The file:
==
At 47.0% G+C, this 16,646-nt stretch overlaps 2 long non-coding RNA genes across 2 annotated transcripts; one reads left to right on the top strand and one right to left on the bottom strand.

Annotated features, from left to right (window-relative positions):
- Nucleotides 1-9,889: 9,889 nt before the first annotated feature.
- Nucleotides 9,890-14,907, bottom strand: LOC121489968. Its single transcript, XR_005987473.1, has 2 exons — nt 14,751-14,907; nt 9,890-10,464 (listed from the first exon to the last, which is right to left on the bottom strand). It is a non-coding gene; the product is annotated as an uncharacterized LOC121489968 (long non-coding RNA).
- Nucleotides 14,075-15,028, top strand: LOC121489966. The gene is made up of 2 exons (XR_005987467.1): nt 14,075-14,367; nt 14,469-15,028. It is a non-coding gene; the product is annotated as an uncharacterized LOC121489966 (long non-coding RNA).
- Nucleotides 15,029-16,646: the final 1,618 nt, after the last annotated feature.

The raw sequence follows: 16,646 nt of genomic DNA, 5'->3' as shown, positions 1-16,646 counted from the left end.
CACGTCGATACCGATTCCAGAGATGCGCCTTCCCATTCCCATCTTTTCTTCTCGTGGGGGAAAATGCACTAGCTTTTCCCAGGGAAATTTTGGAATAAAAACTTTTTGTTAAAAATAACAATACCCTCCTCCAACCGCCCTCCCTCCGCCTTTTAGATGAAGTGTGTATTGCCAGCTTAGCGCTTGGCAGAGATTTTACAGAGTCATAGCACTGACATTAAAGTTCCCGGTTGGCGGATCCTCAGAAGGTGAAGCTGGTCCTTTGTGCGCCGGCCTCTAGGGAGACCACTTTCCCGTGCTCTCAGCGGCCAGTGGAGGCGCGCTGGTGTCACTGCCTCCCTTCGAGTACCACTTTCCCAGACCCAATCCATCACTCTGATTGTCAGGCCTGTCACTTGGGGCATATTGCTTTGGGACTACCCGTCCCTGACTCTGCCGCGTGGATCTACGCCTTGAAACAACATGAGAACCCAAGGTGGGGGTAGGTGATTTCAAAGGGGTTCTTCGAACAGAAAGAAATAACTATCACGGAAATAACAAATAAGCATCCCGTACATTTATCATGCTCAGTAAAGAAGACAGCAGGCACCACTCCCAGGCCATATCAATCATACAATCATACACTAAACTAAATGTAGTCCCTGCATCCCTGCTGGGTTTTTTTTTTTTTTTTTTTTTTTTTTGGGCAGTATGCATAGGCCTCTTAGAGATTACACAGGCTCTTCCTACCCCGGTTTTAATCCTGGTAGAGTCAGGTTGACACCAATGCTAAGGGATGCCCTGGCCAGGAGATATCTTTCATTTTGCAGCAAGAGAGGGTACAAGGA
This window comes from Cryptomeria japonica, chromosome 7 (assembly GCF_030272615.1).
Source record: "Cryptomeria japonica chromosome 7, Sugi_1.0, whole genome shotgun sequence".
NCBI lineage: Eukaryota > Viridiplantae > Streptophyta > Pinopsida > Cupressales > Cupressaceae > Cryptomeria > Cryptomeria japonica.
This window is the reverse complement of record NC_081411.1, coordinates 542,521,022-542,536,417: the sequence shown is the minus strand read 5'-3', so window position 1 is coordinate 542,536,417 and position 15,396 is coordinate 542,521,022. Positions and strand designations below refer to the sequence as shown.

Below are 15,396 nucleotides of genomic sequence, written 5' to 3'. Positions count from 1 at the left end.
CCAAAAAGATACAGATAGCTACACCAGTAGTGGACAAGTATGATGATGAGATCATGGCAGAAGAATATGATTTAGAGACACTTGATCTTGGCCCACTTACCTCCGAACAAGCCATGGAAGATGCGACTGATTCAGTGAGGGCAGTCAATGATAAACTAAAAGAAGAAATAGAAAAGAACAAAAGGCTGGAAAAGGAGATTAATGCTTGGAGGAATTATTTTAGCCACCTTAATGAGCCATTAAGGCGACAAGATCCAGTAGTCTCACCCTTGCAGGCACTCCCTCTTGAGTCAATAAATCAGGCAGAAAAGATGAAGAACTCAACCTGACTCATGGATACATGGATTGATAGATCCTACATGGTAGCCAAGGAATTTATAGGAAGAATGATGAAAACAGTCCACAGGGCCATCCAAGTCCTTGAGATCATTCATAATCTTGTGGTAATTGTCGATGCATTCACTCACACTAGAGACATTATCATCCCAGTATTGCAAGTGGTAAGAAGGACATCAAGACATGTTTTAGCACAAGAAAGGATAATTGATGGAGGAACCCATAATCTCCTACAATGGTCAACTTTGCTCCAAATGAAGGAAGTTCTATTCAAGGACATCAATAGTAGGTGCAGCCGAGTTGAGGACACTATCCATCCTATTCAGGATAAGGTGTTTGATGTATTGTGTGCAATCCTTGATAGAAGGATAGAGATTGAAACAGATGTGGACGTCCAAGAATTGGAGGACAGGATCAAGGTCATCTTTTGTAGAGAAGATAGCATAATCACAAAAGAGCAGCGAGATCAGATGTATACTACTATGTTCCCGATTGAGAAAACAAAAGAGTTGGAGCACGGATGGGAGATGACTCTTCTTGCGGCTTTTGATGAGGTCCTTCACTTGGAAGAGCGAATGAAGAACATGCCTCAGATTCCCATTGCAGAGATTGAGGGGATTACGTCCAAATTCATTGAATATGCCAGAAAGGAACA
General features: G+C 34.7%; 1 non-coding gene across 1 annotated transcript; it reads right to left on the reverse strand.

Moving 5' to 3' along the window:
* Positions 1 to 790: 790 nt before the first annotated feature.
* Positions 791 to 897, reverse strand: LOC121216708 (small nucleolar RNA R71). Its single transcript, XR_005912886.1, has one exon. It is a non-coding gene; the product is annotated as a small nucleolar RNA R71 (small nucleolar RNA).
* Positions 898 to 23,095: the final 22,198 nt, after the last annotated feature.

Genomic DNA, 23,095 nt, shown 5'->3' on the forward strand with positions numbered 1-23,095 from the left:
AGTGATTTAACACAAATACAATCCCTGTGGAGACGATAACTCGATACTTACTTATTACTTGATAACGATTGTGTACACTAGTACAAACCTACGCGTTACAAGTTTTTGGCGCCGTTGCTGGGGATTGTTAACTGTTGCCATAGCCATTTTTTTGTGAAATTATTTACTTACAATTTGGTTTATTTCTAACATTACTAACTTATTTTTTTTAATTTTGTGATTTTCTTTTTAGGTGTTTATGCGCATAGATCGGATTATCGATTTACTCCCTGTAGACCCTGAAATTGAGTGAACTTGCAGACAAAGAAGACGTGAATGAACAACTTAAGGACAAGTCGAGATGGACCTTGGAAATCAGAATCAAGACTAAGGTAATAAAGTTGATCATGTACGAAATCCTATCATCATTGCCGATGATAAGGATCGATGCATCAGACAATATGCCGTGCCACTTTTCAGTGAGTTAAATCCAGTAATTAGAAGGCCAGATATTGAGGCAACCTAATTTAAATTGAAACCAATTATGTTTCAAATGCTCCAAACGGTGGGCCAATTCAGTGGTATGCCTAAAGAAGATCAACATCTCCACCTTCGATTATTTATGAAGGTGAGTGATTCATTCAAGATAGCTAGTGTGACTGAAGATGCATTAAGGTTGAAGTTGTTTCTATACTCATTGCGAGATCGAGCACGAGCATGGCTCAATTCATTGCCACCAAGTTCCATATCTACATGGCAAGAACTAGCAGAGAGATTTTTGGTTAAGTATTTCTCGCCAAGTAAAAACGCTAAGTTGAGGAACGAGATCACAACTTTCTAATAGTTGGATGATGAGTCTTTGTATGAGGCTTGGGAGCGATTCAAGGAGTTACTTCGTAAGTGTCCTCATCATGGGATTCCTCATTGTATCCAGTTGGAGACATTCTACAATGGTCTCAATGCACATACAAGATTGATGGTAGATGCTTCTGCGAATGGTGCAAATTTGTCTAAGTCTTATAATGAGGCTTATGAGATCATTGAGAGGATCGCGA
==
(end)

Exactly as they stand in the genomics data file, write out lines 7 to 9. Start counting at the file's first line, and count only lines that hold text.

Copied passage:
The raw sequence follows: 16,646 nt of genomic DNA, 5'->3' as shown, positions 1-16,646 counted from the left end.
CACGTCGATACCGATTCCAGAGATGCGCCTTCCCATTCCCATCTTTTCTTCTCGTGGGGGAAAATGCACTAGCTTTTCCCAGGGAAATTTTGGAATAAAAACTTTTTGTTAAAAATAACAATACCCTCCTCCAACCGCCCTCCCTCCGCCTTTTAGATGAAGTGTGTATTGCCAGCTTAGCGCTTGGCAGAGATTTTACAGAGTCATAGCACTGACATTAAAGTTCCCGGTTGGCGGATCCTCAGAAGGTGAAGCTGGTCCTTTGTGCGCCGGCCTCTAGGGAGACCACTTTCCCGTGCTCTCAGCGGCCAGTGGAGGCGCGCTGGTGTCACTGCCTCCCTTCGAGTACCACTTTCCCAGACCCAATCCATCACTCTGATTGTCAGGCCTGTCACTTGGGGCATATTGCTTTGGGACTACCCGTCCCTGACTCTGCCGCGTGGATCTACGCCTTGAAACAACATGAGAACCCAAGGTGGGGGTAGGTGATTTCAAAGGGGTTCTTCGAACAGAAAGAAATAACTATCACGGAAATAACAAATAAGCATCCCGTACATTTATCATGCTCAGTAAAGAAGACAGCAGGCACCACTCCCAGGCCATATCAATCATACAATCATACACTAAACTAAATGTAGTCCCTGCATCCCTGCTGGGTTTTTTTTTTTTTTTTTTTTTTTTTTGGGCAGTATGCATAGGCCTCTTAGAGATTACACAGGCTCTTCCTACCCCGGTTTTAATCCTGGTAGAGTCAGGTTGACACCAATGCTAAGGGATGCCCTGGCCAGGAGATATCTTTCATTTTGCAGCAAGAGAGGGTACAAGGA
This window comes from Cryptomeria japonica, chromosome 7 (assembly GCF_030272615.1).